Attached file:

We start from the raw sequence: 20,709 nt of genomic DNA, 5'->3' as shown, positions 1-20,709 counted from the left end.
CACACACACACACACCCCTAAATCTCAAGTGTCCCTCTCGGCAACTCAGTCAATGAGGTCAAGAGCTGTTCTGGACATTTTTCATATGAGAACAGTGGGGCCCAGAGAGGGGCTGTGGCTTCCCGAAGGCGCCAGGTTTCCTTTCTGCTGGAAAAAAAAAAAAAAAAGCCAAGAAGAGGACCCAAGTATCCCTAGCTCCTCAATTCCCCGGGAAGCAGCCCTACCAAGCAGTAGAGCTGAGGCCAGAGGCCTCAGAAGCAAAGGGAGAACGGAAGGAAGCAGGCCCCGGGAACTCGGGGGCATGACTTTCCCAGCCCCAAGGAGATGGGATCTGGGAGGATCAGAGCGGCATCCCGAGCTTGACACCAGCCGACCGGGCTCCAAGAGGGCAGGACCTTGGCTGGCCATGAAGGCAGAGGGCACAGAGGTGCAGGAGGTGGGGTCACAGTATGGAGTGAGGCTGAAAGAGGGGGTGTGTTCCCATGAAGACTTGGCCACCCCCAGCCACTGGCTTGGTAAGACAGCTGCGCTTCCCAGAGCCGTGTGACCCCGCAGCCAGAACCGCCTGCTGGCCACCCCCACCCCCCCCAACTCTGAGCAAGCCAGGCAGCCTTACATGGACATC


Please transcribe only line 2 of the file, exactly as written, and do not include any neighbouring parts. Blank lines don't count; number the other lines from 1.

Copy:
CACACACACACACACCCCTAAATCTCAAGTGTCCCTCTCGGCAACTCAGTCAATGAGGTCAAGAGCTGTTCTGGACATTTTTCATATGAGAACAGTGGGGCCCAGAGAGGGGCTGTGGCTTCCCGAAGGCGCCAGGTTTCCTTTCTGCTGGAAAAAAAAAAAAAAAAGCCAAGAAGAGGACCCAAGTATCCCTAGCTCCTCAATTCCCCGGGAAGCAGCCCTACCAAGCAGTAGAGCTGAGGCCAGAGGCCTCAGAAGCAAAGGGAGAACGGAAGGAAGCAGGCCCCGGGAACTCGGGGGCATGACTTTCCCAGCCCCAAGGAGATGGGATCTGGGAGGATCAGAGCGGCATCCCGAGCTTGACACCAGCCGACCGGGCTCCAAGAGGGCAGGACCTTGGCTGGCCATGAAGGCAGAGGGCACAGAGGTGCAGGAGGTGGGGTCACAGTATGGAGTGAGGCTGAAAGAGGGGGTGTGTTCCCATGAAGACTTGGCCACCCCCAGCCACTGGCTTGGTAAGACAGCTGCGCTTCCCAGAGCCGTGTGACCCCGCAGCCAGAACCGCCTGCTGGCCACCCCCACCCCCCCCAACTCTGAGCAAGCCAGGCAGCCTTACATGGACATC